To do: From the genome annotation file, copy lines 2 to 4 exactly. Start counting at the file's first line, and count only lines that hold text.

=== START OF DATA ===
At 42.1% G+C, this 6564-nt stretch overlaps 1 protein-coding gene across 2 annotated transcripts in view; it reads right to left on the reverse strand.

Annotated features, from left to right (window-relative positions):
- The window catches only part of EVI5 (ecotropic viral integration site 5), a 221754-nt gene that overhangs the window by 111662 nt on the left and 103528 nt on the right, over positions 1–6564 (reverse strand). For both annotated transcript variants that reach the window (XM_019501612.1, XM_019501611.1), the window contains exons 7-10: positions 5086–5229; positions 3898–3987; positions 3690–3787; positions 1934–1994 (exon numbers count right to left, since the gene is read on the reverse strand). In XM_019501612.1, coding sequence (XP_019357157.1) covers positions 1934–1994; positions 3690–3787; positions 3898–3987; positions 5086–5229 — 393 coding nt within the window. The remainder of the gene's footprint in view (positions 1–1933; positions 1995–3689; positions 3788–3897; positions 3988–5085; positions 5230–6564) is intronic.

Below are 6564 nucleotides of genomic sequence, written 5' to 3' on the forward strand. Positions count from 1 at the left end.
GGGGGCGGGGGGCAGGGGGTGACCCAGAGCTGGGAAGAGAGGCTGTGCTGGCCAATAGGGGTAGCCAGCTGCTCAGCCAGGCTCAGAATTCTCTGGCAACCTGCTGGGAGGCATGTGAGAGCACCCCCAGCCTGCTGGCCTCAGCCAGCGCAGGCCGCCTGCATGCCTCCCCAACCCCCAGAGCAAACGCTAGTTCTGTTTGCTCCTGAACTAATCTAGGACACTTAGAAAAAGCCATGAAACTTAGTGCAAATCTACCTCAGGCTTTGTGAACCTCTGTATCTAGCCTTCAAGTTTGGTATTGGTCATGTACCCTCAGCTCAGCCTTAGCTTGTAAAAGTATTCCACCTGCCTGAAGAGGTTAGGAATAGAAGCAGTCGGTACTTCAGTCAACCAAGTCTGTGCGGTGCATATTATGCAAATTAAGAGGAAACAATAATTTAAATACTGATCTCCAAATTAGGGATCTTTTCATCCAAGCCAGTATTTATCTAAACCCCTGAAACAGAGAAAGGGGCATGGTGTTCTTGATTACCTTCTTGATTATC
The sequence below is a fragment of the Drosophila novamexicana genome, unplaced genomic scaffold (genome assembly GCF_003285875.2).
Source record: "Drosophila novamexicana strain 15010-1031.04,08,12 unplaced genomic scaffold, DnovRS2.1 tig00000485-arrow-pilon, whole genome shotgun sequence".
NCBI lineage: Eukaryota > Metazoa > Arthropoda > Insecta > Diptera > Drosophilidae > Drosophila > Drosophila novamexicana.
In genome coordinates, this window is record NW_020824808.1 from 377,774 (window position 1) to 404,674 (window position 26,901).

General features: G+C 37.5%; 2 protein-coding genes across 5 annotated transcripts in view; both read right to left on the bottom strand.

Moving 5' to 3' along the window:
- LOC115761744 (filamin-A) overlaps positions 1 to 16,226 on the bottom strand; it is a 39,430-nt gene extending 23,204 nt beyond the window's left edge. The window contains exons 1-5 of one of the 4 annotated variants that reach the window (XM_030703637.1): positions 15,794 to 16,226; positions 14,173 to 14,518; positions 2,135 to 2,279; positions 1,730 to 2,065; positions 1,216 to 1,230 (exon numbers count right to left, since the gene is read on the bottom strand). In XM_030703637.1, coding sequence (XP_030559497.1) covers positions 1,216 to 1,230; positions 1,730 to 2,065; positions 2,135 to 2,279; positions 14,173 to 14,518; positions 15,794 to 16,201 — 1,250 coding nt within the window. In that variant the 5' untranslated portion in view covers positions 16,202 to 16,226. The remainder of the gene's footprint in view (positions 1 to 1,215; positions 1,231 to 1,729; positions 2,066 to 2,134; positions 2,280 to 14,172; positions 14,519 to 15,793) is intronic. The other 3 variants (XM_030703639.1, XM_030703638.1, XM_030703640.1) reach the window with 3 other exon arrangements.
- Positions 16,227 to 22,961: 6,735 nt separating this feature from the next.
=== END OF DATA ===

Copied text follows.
Annotated features, from left to right (window-relative positions):
- The window catches only part of EVI5 (ecotropic viral integration site 5), a 221754-nt gene that overhangs the window by 111662 nt on the left and 103528 nt on the right, over positions 1–6564 (reverse strand). For both annotated transcript variants that reach the window (XM_019501612.1, XM_019501611.1), the window contains exons 7-10: positions 5086–5229; positions 3898–3987; positions 3690–3787; positions 1934–1994 (exon numbers count right to left, since the gene is read on the reverse strand). In XM_019501612.1, coding sequence (XP_019357157.1) covers positions 1934–1994; positions 3690–3787; positions 3898–3987; positions 5086–5229 — 393 coding nt within the window. The remainder of the gene's footprint in view (positions 1–1933; positions 1995–3689; positions 3788–3897; positions 3988–5085; positions 5230–6564) is intronic.

Below are 6564 nucleotides of genomic sequence, written 5' to 3' on the forward strand. Positions count from 1 at the left end.